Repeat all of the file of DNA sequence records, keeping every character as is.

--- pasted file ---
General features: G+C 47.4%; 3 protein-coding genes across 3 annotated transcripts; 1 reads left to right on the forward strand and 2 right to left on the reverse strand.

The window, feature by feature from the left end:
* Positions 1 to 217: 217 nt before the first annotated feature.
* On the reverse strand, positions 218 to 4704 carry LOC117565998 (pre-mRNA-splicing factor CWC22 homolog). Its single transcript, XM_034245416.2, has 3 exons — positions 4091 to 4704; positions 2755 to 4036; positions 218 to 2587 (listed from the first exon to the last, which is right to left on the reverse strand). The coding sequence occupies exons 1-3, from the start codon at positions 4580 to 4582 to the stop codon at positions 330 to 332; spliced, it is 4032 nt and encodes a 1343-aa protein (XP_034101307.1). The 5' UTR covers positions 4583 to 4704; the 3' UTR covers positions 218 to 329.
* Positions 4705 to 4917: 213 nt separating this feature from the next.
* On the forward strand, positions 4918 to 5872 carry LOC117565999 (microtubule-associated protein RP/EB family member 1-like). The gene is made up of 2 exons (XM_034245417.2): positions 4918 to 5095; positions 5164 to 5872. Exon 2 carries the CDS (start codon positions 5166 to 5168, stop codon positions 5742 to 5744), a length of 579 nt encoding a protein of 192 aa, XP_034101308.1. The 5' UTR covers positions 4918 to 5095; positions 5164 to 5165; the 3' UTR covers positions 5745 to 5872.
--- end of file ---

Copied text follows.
General features: G+C 47.4%; 3 protein-coding genes across 3 annotated transcripts; 1 reads left to right on the forward strand and 2 right to left on the reverse strand.

The window, feature by feature from the left end:
* Positions 1 to 217: 217 nt before the first annotated feature.
* On the reverse strand, positions 218 to 4704 carry LOC117565998 (pre-mRNA-splicing factor CWC22 homolog). Its single transcript, XM_034245416.2, has 3 exons — positions 4091 to 4704; positions 2755 to 4036; positions 218 to 2587 (listed from the first exon to the last, which is right to left on the reverse strand). The coding sequence occupies exons 1-3, from the start codon at positions 4580 to 4582 to the stop codon at positions 330 to 332; spliced, it is 4032 nt and encodes a 1343-aa protein (XP_034101307.1). The 5' UTR covers positions 4583 to 4704; the 3' UTR covers positions 218 to 329.
* Positions 4705 to 4917: 213 nt separating this feature from the next.
* On the forward strand, positions 4918 to 5872 carry LOC117565999 (microtubule-associated protein RP/EB family member 1-like). The gene is made up of 2 exons (XM_034245417.2): positions 4918 to 5095; positions 5164 to 5872. Exon 2 carries the CDS (start codon positions 5166 to 5168, stop codon positions 5742 to 5744), a length of 579 nt encoding a protein of 192 aa, XP_034101308.1. The 5' UTR covers positions 4918 to 5095; positions 5164 to 5165; the 3' UTR covers positions 5745 to 5872.